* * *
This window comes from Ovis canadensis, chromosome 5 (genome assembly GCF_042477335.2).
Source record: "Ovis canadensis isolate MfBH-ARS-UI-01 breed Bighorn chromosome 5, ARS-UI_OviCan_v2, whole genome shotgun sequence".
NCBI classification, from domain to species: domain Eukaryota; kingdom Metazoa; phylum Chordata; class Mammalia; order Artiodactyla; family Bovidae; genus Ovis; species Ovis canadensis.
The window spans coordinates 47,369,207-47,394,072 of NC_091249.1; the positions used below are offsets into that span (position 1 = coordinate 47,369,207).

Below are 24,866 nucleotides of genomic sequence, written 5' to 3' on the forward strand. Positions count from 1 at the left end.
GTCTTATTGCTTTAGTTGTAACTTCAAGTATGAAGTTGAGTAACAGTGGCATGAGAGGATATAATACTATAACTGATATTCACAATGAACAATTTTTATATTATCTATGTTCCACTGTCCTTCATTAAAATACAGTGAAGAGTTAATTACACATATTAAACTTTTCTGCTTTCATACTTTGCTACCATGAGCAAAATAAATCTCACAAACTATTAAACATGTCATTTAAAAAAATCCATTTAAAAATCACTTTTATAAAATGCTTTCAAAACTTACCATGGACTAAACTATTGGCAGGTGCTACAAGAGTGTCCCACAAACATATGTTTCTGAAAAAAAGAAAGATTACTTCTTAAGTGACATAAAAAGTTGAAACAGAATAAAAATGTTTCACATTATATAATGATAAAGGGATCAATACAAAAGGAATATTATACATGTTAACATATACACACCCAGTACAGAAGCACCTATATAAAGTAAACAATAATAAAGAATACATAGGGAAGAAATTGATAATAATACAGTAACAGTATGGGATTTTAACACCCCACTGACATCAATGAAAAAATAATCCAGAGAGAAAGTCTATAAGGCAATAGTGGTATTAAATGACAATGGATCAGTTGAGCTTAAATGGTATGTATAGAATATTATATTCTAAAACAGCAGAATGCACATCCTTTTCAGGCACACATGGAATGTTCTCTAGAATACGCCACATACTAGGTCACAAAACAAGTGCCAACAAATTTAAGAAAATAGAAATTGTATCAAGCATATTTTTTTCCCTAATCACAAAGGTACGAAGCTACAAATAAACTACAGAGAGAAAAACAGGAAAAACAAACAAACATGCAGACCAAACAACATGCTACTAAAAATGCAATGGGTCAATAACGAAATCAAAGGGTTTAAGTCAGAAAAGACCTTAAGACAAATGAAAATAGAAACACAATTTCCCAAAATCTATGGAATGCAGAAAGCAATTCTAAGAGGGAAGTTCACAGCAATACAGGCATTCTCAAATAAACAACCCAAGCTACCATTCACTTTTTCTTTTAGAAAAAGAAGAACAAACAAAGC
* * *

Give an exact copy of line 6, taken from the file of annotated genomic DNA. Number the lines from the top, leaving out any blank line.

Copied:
GTCTTATTGCTTTAGTTGTAACTTCAAGTATGAAGTTGAGTAACAGTGGCATGAGAGGATATAATACTATAACTGATATTCACAATGAACAATTTTTATATTATCTATGTTCCACTGTCCTTCATTAAAATACAGTGAAGAGTTAATTACACATATTAAACTTTTCTGCTTTCATACTTTGCTACCATGAGCAAAATAAATCTCACAAACTATTAAACATGTCATTTAAAAAAATCCATTTAAAAATCACTTTTATAAAATGCTTTCAAAACTTACCATGGACTAAACTATTGGCAGGTGCTACAAGAGTGTCCCACAAACATATGTTTCTGAAAAAAAGAAAGATTACTTCTTAAGTGACATAAAAAGTTGAAACAGAATAAAAATGTTTCACATTATATAATGATAAAGGGATCAATACAAAAGGAATATTATACATGTTAACATATACACACCCAGTACAGAAGCACCTATATAAAGTAAACAATAATAAAGAATACATAGGGAAGAAATTGATAATAATACAGTAACAGTATGGGATTTTAACACCCCACTGACATCAATGAAAAAATAATCCAGAGAGAAAGTCTATAAGGCAATAGTGGTATTAAATGACAATGGATCAGTTGAGCTTAAATGGTATGTATAGAATATTATATTCTAAAACAGCAGAATGCACATCCTTTTCAGGCACACATGGAATGTTCTCTAGAATACGCCACATACTAGGTCACAAAACAAGTGCCAACAAATTTAAGAAAATAGAAATTGTATCAAGCATATTTTTTTCCCTAATCACAAAGGTACGAAGCTACAAATAAACTACAGAGAGAAAAACAGGAAAAACAAACAAACATGCAGACCAAACAACATGCTACTAAAAATGCAATGGGTCAATAACGAAATCAAAGGGTTTAAGTCAGAAAAGACCTTAAGACAAATGAAAATAGAAACACAATTTCCCAAAATCTATGGAATGCAGAAAGCAATTCTAAGAGGGAAGTTCACAGCAATACAGGCATTCTCAAATAAACAACCCAAGCTACCATTCACTTTTTCTTTTAGAAAAAGAAGAACAAACAAAGC